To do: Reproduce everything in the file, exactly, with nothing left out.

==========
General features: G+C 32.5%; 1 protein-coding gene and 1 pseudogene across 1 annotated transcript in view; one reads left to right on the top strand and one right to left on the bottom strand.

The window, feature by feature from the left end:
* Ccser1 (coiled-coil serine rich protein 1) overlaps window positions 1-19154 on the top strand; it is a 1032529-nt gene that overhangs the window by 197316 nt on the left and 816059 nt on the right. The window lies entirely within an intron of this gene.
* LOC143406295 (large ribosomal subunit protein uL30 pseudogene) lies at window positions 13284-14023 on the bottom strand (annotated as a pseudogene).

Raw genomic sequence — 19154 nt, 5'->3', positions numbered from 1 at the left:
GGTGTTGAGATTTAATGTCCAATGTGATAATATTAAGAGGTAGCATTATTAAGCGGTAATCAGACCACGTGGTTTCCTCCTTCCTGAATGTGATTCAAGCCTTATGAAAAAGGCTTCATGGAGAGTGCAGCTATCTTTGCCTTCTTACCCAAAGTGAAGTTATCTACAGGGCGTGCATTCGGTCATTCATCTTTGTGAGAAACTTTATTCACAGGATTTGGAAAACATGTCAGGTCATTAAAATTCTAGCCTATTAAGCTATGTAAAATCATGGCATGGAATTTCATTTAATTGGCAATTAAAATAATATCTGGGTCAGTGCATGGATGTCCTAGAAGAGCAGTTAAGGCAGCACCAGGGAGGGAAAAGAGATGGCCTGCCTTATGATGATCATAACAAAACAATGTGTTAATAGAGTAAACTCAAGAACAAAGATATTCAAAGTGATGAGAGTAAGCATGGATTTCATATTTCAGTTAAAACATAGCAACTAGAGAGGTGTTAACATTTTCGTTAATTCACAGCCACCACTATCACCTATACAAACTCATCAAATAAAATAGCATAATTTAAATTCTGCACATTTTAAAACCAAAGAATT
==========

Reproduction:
General features: G+C 32.5%; 1 protein-coding gene and 1 pseudogene across 1 annotated transcript in view; one reads left to right on the top strand and one right to left on the bottom strand.

The window, feature by feature from the left end:
* Ccser1 (coiled-coil serine rich protein 1) overlaps window positions 1-19154 on the top strand; it is a 1032529-nt gene that overhangs the window by 197316 nt on the left and 816059 nt on the right. The window lies entirely within an intron of this gene.
* LOC143406295 (large ribosomal subunit protein uL30 pseudogene) lies at window positions 13284-14023 on the bottom strand (annotated as a pseudogene).

Raw genomic sequence — 19154 nt, 5'->3', positions numbered from 1 at the left:
GGTGTTGAGATTTAATGTCCAATGTGATAATATTAAGAGGTAGCATTATTAAGCGGTAATCAGACCACGTGGTTTCCTCCTTCCTGAATGTGATTCAAGCCTTATGAAAAAGGCTTCATGGAGAGTGCAGCTATCTTTGCCTTCTTACCCAAAGTGAAGTTATCTACAGGGCGTGCATTCGGTCATTCATCTTTGTGAGAAACTTTATTCACAGGATTTGGAAAACATGTCAGGTCATTAAAATTCTAGCCTATTAAGCTATGTAAAATCATGGCATGGAATTTCATTTAATTGGCAATTAAAATAATATCTGGGTCAGTGCATGGATGTCCTAGAAGAGCAGTTAAGGCAGCACCAGGGAGGGAAAAGAGATGGCCTGCCTTATGATGATCATAACAAAACAATGTGTTAATAGAGTAAACTCAAGAACAAAGATATTCAAAGTGATGAGAGTAAGCATGGATTTCATATTTCAGTTAAAACATAGCAACTAGAGAGGTGTTAACATTTTCGTTAATTCACAGCCACCACTATCACCTATACAAACTCATCAAATAAAATAGCATAATTTAAATTCTGCACATTTTAAAACCAAAGAATT